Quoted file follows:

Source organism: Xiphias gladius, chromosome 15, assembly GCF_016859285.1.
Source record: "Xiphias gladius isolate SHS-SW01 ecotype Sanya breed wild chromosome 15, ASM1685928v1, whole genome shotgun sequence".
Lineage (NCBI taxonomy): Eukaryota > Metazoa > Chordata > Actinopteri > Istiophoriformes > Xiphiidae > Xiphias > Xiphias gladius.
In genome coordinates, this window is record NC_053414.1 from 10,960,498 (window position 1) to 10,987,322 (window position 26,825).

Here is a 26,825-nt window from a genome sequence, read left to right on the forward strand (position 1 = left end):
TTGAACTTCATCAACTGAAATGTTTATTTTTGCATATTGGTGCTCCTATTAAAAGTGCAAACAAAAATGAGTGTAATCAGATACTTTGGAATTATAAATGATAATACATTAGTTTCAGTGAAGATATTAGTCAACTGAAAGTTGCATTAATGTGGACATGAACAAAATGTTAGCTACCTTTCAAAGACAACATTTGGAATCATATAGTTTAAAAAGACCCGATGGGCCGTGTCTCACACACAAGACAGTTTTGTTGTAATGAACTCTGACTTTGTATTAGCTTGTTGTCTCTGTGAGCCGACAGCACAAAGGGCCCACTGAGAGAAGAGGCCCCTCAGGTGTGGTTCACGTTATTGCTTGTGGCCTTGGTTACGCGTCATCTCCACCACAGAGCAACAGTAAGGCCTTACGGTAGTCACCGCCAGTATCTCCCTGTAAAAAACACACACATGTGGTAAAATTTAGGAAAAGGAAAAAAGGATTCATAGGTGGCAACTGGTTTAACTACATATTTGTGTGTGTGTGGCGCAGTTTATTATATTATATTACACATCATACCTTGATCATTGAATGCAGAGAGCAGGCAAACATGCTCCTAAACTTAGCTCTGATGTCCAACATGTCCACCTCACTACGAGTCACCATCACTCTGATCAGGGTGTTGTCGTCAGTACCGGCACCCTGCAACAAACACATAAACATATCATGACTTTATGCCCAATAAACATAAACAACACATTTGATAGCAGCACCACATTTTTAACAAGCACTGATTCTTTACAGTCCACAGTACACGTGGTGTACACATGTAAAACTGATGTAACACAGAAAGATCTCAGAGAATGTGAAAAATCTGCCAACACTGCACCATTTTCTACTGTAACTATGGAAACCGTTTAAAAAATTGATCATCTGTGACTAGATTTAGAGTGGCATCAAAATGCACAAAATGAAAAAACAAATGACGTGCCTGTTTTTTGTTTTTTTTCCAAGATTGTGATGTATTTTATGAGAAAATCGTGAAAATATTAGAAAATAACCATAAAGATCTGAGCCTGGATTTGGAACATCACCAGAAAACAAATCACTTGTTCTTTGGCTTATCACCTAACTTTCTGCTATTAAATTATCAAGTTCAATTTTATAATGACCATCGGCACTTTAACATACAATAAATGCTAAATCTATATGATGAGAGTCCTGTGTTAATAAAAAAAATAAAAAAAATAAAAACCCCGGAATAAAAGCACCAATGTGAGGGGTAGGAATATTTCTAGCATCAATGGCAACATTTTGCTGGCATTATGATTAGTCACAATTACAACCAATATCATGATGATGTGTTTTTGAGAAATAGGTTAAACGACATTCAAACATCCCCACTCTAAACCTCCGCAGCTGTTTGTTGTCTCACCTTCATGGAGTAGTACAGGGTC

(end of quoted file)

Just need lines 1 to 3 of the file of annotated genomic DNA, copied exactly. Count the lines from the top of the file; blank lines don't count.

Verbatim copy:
Source organism: Xiphias gladius, chromosome 15, assembly GCF_016859285.1.
Source record: "Xiphias gladius isolate SHS-SW01 ecotype Sanya breed wild chromosome 15, ASM1685928v1, whole genome shotgun sequence".
Lineage (NCBI taxonomy): Eukaryota > Metazoa > Chordata > Actinopteri > Istiophoriformes > Xiphiidae > Xiphias > Xiphias gladius.